Simcoe County groups speak out on Ontario housing bill, Greenbelt development

A Greenbelt sign near Keswick, Ont., in York Region. Nick Westoll / Global News

Advocates in Simcoe County are speaking out about the province’s housing bill and plans to develop the land protected by the Ontario Greenbelt.

On Tuesday morning, representatives from various housing and environmental sectors joined a joint press conference at the headquarters of the Simcoe County Federation of Teachers in Barrie.

The coalition said in a statement that Simcoe County needs more affordable housing while ensuring the places that grow our food, clean our drinking water and make Simcoe County a beautiful place to live will stay healthy and robust into the future.

“Our biggest concern is that the recommendations to improve housing affordability that the taskforce had encouraged hasn’t been followed, and instead there are these poison pill policies that weaken municipal powers, that open up significant wetlands and forests to a pay-to-play program,” said Margaret Prophet, executive director of Simcoe County Greenbelt Coalition.

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“We’re in a climate emergency, so the style of development that Ontario seems to prefer is the most costly not only for taxpayers but also for the climate.”

Bill 23 — named the More Homes Built Faster Act — was tabled on Oct. 25, the day after municipal elections were held across Ontario. It has wide-ranging implications for cities.

The Bill, which has passed second reading, reduces the money land developers are required to give to cities when they build housing in a push to minimize the time and cost of building new housing.

The current system of costs for developers, cities argue, ensures that homebuilders pay for the services for new residents.

Click to play video: 'Advocates concerned over Greenbelt homes proposal'
Advocates concerned over Greenbelt homes proposal

“Bill 23 is an ominous bill. So it takes away so much of the existing rules, the existing regimes in planning and environmental protection that are required,” said Bernard Pope, chair of the Ontario Farmland Trust.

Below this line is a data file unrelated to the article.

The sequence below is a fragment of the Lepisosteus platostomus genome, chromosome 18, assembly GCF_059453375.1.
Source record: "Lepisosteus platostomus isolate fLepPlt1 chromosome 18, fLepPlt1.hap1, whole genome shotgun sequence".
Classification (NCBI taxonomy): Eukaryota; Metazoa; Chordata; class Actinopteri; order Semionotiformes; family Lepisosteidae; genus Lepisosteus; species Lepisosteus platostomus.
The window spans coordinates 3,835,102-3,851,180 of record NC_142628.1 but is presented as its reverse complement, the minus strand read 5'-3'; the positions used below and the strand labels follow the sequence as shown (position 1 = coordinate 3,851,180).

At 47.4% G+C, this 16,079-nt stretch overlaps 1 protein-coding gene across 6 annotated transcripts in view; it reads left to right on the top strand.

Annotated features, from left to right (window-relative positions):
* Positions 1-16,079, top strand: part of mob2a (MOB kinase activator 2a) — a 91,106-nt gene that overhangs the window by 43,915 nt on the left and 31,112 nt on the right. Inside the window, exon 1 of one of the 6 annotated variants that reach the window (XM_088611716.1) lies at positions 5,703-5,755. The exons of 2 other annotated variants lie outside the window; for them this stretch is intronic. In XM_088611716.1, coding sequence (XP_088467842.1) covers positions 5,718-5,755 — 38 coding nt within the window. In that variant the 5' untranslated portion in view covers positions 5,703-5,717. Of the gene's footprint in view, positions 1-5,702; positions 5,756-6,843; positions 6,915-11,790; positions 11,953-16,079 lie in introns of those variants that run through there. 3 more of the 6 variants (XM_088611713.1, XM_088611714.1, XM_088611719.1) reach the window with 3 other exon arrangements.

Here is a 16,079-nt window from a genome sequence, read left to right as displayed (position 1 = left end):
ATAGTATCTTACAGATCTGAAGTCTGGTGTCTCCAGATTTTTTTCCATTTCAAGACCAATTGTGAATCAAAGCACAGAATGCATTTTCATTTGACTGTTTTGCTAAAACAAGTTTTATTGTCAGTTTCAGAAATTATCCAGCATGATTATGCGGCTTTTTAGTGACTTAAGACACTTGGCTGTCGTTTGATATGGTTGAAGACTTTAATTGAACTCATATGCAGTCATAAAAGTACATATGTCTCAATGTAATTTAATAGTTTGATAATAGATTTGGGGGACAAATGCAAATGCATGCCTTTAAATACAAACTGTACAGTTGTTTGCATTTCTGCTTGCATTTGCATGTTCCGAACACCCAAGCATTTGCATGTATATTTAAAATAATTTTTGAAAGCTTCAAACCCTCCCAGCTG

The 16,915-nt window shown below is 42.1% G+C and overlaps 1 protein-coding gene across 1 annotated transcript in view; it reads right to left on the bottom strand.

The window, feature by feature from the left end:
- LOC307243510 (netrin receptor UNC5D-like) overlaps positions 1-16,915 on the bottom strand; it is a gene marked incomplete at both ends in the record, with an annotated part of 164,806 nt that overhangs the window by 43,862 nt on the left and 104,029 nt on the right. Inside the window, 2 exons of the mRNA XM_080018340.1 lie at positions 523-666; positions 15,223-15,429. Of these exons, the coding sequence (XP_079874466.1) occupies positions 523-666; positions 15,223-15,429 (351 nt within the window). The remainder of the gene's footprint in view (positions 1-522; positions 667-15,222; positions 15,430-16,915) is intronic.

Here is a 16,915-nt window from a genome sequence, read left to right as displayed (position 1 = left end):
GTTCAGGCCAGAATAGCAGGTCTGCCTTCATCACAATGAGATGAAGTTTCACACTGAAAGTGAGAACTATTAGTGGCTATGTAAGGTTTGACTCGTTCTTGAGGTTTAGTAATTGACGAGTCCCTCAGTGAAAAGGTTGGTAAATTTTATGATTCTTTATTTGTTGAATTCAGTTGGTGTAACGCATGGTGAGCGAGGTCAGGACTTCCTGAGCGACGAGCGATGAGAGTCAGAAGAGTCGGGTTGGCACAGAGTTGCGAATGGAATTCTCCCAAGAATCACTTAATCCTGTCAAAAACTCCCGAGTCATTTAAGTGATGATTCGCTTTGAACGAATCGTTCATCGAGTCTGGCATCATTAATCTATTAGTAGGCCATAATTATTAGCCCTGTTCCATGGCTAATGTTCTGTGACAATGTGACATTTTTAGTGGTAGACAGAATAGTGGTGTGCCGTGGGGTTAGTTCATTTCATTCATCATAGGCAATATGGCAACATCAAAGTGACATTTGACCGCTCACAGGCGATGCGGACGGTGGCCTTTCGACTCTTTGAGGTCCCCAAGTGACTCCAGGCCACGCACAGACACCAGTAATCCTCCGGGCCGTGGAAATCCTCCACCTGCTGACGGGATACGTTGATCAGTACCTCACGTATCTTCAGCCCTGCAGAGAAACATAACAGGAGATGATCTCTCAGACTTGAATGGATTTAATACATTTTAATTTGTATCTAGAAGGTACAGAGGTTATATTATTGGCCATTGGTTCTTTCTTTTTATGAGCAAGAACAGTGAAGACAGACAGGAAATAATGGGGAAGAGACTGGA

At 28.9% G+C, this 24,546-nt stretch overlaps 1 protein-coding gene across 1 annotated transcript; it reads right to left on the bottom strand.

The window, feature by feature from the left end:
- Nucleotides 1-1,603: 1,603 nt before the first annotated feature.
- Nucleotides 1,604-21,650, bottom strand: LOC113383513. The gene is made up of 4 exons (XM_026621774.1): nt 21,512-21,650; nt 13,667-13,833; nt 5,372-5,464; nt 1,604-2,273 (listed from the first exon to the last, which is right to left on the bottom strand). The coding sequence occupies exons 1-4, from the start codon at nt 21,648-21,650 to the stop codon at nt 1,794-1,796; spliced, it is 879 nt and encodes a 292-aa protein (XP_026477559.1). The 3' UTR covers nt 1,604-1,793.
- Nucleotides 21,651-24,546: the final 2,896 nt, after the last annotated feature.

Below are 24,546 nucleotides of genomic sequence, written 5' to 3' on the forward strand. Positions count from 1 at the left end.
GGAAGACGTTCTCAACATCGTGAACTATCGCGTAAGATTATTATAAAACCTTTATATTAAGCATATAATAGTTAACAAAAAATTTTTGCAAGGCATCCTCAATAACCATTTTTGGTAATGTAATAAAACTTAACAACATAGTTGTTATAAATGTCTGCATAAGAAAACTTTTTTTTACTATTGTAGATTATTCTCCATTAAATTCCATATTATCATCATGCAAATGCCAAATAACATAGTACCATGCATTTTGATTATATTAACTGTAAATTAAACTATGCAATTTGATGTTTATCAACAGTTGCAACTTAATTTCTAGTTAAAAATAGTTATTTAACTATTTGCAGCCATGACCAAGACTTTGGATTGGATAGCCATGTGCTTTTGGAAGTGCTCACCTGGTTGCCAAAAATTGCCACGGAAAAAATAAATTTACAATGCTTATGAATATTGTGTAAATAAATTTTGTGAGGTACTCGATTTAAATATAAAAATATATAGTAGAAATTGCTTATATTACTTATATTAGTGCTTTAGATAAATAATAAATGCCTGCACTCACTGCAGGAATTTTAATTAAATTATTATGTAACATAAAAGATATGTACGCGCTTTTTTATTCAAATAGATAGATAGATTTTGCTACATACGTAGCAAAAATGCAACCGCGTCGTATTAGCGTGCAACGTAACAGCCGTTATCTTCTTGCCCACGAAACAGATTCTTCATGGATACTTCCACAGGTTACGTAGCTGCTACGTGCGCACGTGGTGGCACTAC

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Pope warned that breaking up the land and destroying water systems in the Greenbelt would lead to flooding. He questioned who benefits from the changes.

“Rules were made, so we don’t build on flood plains, for example, and we have conservation organizations with the authority of protecting the wetlands, and we have conservation groups that are specific in their areas.”

The Ford government has promised to build 1.5 million homes in 10 years.

“Our government is following through on our commitment to Ontarians by cutting delays and red tape to get more homes built faster,” said Municipal Affairs and Housing Minister Steven Clark in a media release.

“We need to ensure that we have a plan that not only builds the volume of homed we need, but we also need the right types of homes,” Clark said in the Ontario legislature.

But critics are also worried about where the province plans to build these new homes, namely the proposed plan to redevelop 7,400 acres of the Ontario Green Belt.

The area, which stretches from the Niagara region through Hamilton, around Toronto, up the Bruce Peninsula, and Lake Simcoe’s southeast side, was created to shelter environmentally sensitive areas from development.

Earlier this month, the government announced it would launch a 30-day consultation on removing a significant portion, adding 9,400 acres elsewhere.

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Click to play video: 'Doug Ford responds to greenbelt video, pledges to ‘replace’ any protected land developed'
Doug Ford responds to greenbelt video, pledges to ‘replace’ any protected land developed

Premier Doug Ford said earlier this month the development of the protected land is needed to keep up with the increase of newcomers coming to Canada.

The province said the proposed development would create 50,000 new homes.

But Prophet said the claim that Greenbelt land is needed is a “bald-faced lie.”

“The Greenbelt is the ecological backbone of Ontario.”

“(The province’s) own housing affordability task force clearly said the Greenbelt did not need to be opened up for housing,” she said.

Robert Bowles, founder of the Ontario Master Naturalist Program at Lakehead University and member of the Orillia Wetland Watchers, worries about the ecological impacts, with the Greenbelt serving as an essential tool in filtering the air and water systems.

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Bowles said the government should focus on science and listening to conservation authorities on the area’s importance instead of developers.

“My estimate is within the county area, we’ve lost 92 per cent of all our wetlands. In Southern Ontario, in the GTA, those wetlands are protecting us and keeping our water clean and clear, protecting species at risk. We have to put species at risk protection back in,” he said.

— With files from Global News’ Isaac Callan and Shallima Maharaj

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